Gabriel Orozco (b. 1962)
Gabriel Orozco (b. 1962)

Samurai Tree Invariant 4

Gabriel Orozco (b. 1962)
Samurai Tree Invariant 4
signed, titled and dated 'SAMURAI TREE INVARIANT 4 GABRIEL OROZCO 2005' (on the reverse); signed 'GABRIEL OROZCO' (on a paper label affixed to the stretcher)
acrylic on canvas
47 3/8 x 47 3/8 in. (120.3 x 120.3 cm.)
Painted in 2005
Marian Goodman Gallery, New York.
Acquired from the above by the present owner in 2007.
Venice, LI Biennale Internazionale dell'Arte, 2005.

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Lot Essay

Exhibited at the Venice Biennale in 2005, Samurai Tree Invariant 4 marks Gabriel Orozco's celebrated return to painting. One of the first works by the artist to be carried out in paint since 1980, it is realised in a rich palette of red, gold, blue and white evocative of a Byzantine icon. Radiating from a single centre point, the canvas proliferates with a pattern of circles and quadrants that the artist equates to the organic growth of trees as they are seen from above. 'I love the idea of how trees grow from a center' Orozco once explained, 'how they also grow underground and on the ground from a center and a horizon and they start to develop all the branches. A tree is a metaphor for me' (G. Orozco quoted in Y. A. Bois, The Tree and the Knight, Gabriel Orozco, exh. cat., Museo del Palacio de Bellas Artes, Mexico City, 2006, p. 269).

Around the centre point of the painting Orozco has drawn a circle, which he then divides into quadrants. Another circle graces the first, each bisected by a single dividing line. Repeating this process systematically and varying the size of each circle, Orozco finishes his canvas by filling its quadrants and halves with a combination of his four-colour palette. Each shape is filled based upon a knight's moves across a chessboard - one forward, and two to the side or two squares forward and one to the side until the whole canvas is completed. In 2005, Orozco digitally generated all of the colour permutations possible in The Samurai's Tree composition. Whilst the formal composition of the work remained the same, the visual appearance changed dramatically according to each of the 672 colour arrangements. Samurai Tree Invariant 4 represents one of the few of these computer based projections to be depicted in paint on canvas.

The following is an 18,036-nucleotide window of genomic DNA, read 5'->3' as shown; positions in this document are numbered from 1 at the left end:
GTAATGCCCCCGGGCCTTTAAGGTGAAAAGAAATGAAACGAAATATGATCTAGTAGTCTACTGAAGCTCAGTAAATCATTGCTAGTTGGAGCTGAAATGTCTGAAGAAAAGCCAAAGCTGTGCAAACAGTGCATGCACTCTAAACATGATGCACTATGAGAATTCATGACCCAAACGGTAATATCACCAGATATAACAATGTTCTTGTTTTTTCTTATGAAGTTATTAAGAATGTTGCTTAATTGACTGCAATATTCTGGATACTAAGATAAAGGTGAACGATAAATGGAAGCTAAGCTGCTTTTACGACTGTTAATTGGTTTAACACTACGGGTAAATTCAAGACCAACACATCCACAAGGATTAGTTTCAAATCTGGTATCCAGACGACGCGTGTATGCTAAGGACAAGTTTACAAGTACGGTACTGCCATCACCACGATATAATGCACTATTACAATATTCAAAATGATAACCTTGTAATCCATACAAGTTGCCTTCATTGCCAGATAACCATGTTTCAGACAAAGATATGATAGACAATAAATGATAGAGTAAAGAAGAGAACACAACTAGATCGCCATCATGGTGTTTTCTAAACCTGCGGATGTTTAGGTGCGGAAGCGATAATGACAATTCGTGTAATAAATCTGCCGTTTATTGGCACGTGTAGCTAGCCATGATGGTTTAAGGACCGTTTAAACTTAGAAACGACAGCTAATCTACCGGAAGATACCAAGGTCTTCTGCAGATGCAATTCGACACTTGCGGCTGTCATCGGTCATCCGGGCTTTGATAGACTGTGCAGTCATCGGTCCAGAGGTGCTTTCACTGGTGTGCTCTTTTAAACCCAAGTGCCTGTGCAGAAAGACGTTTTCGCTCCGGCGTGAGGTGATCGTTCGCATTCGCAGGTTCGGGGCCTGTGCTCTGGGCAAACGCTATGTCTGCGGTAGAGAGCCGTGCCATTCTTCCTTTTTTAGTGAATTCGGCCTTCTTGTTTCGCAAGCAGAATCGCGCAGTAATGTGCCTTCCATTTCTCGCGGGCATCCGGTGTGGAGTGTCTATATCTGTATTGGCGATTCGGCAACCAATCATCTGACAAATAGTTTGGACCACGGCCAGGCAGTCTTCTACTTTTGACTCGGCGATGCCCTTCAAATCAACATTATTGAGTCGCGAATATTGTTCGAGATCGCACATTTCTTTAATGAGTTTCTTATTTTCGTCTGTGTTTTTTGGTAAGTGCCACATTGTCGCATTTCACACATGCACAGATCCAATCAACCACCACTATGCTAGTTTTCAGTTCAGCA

With its calculated arrangement of forms and refined execution, Samurai Tree Invariant 4 appears reminiscent of the geometric abstraction undertaken by Piet Mondrian or Ellsworth Kelly. Yet Orozco emphasises a fundamental difference. Unlike those painters before him, he is 'trying to deal with the rotation of a body inside a flat plane. Not in the illusion of the body, but in the conceptual representation of an image. It is an abstraction, but not one that claims to be just a material phenomenon, but to be dealing with something else at the same time. Three-dimensionality, gravity, movement, light, symmetry, the organic and so on - that is, all the same issues I am dealing with in sculpture and photography. So it is very different from abstract painting or minimalism. It is not about visuality' (G. Orozco interview with B. Fer, Gabriel Orozco, exh. cat., Museo del Palacio de Bellas Artes, Mexico City, 2006, p. 109). Certainly, Samurai Tree Invariant 4 bears important continuities with the artist's early work. The spherical motif recalls those rotating forms depicted on currency and airline tickets, drawings which Orozco began in 1995 such as Light Signs (Korea) made for the Kwangju Biennale and Atomists (1996).

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